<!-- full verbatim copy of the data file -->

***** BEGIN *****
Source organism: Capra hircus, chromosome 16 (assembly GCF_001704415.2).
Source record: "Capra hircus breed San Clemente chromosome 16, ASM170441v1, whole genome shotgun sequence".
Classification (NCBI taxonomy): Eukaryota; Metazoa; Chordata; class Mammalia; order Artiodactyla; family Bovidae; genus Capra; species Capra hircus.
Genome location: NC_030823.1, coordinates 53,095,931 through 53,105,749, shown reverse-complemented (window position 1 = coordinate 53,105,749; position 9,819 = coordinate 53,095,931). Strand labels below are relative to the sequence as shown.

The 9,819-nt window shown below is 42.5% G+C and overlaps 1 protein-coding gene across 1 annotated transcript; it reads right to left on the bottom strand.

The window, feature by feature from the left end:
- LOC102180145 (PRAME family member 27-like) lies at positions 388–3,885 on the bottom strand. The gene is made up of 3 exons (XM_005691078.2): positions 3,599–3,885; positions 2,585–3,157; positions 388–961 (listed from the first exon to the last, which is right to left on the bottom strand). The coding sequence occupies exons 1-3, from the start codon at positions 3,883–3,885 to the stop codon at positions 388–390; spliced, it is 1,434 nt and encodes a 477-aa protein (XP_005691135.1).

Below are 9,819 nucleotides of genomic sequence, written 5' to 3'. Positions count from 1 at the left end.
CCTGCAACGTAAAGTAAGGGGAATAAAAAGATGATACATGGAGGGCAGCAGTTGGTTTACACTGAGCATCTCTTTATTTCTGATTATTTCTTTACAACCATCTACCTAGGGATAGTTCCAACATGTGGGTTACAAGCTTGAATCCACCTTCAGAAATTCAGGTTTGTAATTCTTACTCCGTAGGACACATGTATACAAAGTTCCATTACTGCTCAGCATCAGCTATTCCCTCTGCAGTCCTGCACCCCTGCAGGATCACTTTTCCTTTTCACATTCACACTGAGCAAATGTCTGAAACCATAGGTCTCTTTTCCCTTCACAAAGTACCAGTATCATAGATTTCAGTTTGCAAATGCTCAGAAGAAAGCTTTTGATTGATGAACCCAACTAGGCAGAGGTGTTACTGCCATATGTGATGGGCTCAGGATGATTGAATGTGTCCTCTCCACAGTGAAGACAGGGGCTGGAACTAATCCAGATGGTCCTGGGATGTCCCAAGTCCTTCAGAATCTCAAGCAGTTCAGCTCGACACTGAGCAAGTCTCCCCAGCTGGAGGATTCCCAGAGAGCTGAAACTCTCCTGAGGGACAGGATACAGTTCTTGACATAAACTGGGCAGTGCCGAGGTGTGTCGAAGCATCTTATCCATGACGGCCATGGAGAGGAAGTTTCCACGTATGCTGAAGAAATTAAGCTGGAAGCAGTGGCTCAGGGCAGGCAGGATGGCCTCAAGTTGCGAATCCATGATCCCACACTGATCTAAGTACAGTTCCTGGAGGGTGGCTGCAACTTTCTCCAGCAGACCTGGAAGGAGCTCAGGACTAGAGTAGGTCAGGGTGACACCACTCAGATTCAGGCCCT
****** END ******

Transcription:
Source organism: Capra hircus, chromosome 16 (assembly GCF_001704415.2).
Source record: "Capra hircus breed San Clemente chromosome 16, ASM170441v1, whole genome shotgun sequence".
Classification (NCBI taxonomy): Eukaryota; Metazoa; Chordata; class Mammalia; order Artiodactyla; family Bovidae; genus Capra; species Capra hircus.
Genome location: NC_030823.1, coordinates 53,095,931 through 53,105,749, shown reverse-complemented (window position 1 = coordinate 53,105,749; position 9,819 = coordinate 53,095,931). Strand labels below are relative to the sequence as shown.

The 9,819-nt window shown below is 42.5% G+C and overlaps 1 protein-coding gene across 1 annotated transcript; it reads right to left on the bottom strand.

The window, feature by feature from the left end:
- LOC102180145 (PRAME family member 27-like) lies at positions 388–3,885 on the bottom strand. The gene is made up of 3 exons (XM_005691078.2): positions 3,599–3,885; positions 2,585–3,157; positions 388–961 (listed from the first exon to the last, which is right to left on the bottom strand). The coding sequence occupies exons 1-3, from the start codon at positions 3,883–3,885 to the stop codon at positions 388–390; spliced, it is 1,434 nt and encodes a 477-aa protein (XP_005691135.1).

Below are 9,819 nucleotides of genomic sequence, written 5' to 3'. Positions count from 1 at the left end.
CCTGCAACGTAAAGTAAGGGGAATAAAAAGATGATACATGGAGGGCAGCAGTTGGTTTACACTGAGCATCTCTTTATTTCTGATTATTTCTTTACAACCATCTACCTAGGGATAGTTCCAACATGTGGGTTACAAGCTTGAATCCACCTTCAGAAATTCAGGTTTGTAATTCTTACTCCGTAGGACACATGTATACAAAGTTCCATTACTGCTCAGCATCAGCTATTCCCTCTGCAGTCCTGCACCCCTGCAGGATCACTTTTCCTTTTCACATTCACACTGAGCAAATGTCTGAAACCATAGGTCTCTTTTCCCTTCACAAAGTACCAGTATCATAGATTTCAGTTTGCAAATGCTCAGAAGAAAGCTTTTGATTGATGAACCCAACTAGGCAGAGGTGTTACTGCCATATGTGATGGGCTCAGGATGATTGAATGTGTCCTCTCCACAGTGAAGACAGGGGCTGGAACTAATCCAGATGGTCCTGGGATGTCCCAAGTCCTTCAGAATCTCAAGCAGTTCAGCTCGACACTGAGCAAGTCTCCCCAGCTGGAGGATTCCCAGAGAGCTGAAACTCTCCTGAGGGACAGGATACAGTTCTTGACATAAACTGGGCAGTGCCGAGGTGTGTCGAAGCATCTTATCCATGACGGCCATGGAGAGGAAGTTTCCACGTATGCTGAAGAAATTAAGCTGGAAGCAGTGGCTCAGGGCAGGCAGGATGGCCTCAAGTTGCGAATCCATGATCCCACACTGATCTAAGTACAGTTCCTGGAGGGTGGCTGCAACTTTCTCCAGCAGACCTGGAAGGAGCTCAGGACTAGAGTAGGTCAGGGTGACACCACTCAGATTCAGGCCCT